Discipline: Chemistry:Biochemistry, Life Sciences:Molecular Biology, Chemistry:Analytical Chemistry
Core Competencies: Analyzing and interpreting data, Planning and carrying out investigations
Target Audience: Major
CURE Duration: A full term
CUREnet Exemplary Collection This CURE has been identified as exemplary based on CUREnet's review criteria.
See the activity page for details.

Analysis of the effects of protein-protein interactions on signaling through a team-based undergraduate biochemistry laboratory course
Daniela Fera, Swarthmore College
We developed a research-based laboratory course centered on a biological problem involving the B-Raf kinase, specifically the mutant that is commonly found in melanomas. One of the major goals of the project for the students is to generate mutants to determine whether a particular region of the B-Raf protein is critical for the interaction with MEK kinase, a downstream target in the pathway. Students analyze the published B-Raf-MEK crystal structure and choose a mutation to generate in B-Raf or MEK that might alter the dissociation constant (KD) of the complex. They design primers, perform PCR to generate their desired mutant, transform and purify the resulting DNA, express the DNA in E. coli, and purify the protein, all before characterizing it. Characterizing the mutant proteins consist of performing basic pull-downs, western blots, spectroscopic absorbance assays, and biolayer interferometry for binding kinetics. Students also engage in group meeting presentations and journal clubs in which they discuss their work and related primary literature, respectively. Group meeting and journal club discussions provide a forum for students to come up with new ideas to analyze their results, or for future work. Students summarize key results in a final presentation and paper, and develop a research proposal based on their work. Data that students obtain from their mutants provide evidence of the importance of a binding region for B-Raf-MEK complex formation, as well as downstream phosphorylation events. Such data will inform future drug discovery programs, as well as form the foundation for students' work in the course the following year. Because working with mutants can result in unpredictable data and results, students sometimes have to adjust their protocols and repeat experiments. Thus, the CURE format of this course also gives students an opportunity to learn to troubleshoot when things do not work as expected, which helps them learn resiliency in science.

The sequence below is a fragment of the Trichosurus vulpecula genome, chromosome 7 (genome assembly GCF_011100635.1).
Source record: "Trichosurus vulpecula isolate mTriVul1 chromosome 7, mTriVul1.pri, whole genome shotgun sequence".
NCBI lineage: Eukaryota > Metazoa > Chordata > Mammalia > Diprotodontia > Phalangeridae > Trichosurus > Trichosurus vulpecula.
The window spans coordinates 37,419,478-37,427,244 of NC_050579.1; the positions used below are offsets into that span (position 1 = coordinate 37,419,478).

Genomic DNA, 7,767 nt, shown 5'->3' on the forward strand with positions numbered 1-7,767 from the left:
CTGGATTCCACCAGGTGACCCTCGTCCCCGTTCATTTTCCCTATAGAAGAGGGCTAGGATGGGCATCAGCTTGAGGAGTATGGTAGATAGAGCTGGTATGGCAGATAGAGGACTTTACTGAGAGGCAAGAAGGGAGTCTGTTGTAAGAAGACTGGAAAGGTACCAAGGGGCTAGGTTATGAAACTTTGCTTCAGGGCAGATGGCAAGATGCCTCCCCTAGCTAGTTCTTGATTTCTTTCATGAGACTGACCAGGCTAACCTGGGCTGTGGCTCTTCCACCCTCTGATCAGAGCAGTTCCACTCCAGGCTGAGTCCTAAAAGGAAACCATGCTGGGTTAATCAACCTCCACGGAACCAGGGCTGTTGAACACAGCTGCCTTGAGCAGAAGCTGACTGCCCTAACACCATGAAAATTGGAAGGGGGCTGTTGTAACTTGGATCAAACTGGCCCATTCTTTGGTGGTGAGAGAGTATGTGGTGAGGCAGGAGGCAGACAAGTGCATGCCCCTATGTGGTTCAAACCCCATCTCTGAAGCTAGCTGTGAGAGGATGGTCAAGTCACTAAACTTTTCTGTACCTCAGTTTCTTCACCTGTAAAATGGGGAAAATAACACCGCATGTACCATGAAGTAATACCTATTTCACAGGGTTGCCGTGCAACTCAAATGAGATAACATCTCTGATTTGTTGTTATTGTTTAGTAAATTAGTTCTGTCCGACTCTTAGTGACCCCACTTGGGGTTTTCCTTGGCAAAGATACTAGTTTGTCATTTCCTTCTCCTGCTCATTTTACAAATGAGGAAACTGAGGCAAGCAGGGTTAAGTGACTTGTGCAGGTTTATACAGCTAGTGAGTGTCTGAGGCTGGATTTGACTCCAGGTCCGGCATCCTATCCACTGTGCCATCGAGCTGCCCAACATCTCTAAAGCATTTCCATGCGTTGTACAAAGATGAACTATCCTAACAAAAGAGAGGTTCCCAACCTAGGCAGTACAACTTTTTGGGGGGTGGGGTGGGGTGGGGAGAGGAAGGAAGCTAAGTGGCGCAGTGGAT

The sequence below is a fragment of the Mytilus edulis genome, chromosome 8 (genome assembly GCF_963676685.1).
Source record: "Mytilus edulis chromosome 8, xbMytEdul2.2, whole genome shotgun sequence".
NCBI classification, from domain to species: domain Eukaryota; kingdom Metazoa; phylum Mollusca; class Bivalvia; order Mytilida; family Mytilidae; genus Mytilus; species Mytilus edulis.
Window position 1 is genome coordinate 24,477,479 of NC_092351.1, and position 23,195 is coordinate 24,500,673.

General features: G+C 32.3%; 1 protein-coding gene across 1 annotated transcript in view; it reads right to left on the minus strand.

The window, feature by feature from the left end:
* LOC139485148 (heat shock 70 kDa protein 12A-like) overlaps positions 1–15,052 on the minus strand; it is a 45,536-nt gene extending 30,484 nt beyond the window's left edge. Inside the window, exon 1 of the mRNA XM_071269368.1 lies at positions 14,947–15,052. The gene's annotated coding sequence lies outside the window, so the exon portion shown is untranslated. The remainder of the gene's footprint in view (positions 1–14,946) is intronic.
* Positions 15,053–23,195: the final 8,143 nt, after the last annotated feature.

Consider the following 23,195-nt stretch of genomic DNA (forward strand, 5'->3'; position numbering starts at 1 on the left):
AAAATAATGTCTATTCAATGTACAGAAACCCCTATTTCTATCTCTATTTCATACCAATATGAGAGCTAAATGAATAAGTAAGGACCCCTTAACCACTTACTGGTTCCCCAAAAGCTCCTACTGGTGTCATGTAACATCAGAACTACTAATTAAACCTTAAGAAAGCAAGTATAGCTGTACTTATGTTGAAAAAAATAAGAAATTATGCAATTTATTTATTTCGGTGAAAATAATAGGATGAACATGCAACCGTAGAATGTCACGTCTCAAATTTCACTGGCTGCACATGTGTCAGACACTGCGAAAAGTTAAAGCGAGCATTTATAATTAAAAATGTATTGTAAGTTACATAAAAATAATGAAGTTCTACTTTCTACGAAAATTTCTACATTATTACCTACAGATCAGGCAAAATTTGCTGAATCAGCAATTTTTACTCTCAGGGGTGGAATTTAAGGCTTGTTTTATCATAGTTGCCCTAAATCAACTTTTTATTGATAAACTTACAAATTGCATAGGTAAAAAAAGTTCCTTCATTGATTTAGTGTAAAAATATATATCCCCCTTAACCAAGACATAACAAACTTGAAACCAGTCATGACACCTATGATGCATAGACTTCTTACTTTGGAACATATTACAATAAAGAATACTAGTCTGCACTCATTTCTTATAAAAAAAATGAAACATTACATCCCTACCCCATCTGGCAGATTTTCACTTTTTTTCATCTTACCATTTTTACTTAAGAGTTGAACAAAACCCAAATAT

Discipline: Chemistry:Biochemistry, Chemistry
Core Competencies: Constructing explanations (for science) and designing solutions (for engineering), Analyzing and interpreting data, Planning and carrying out investigations, Asking questions (for science) and defining problems (for engineering)
Nature of Research: Wet Lab/Bench Research, Basic Research, Informatics/Computational Research
State: Pennsylvania
Target Audience: Major, Upper Division, Non-major
CURE Duration: A full term, Multiple terms
CUREnet Exemplary Collection This CURE has been identified as exemplary based on CUREnet's review criteria.
See the activity page for details.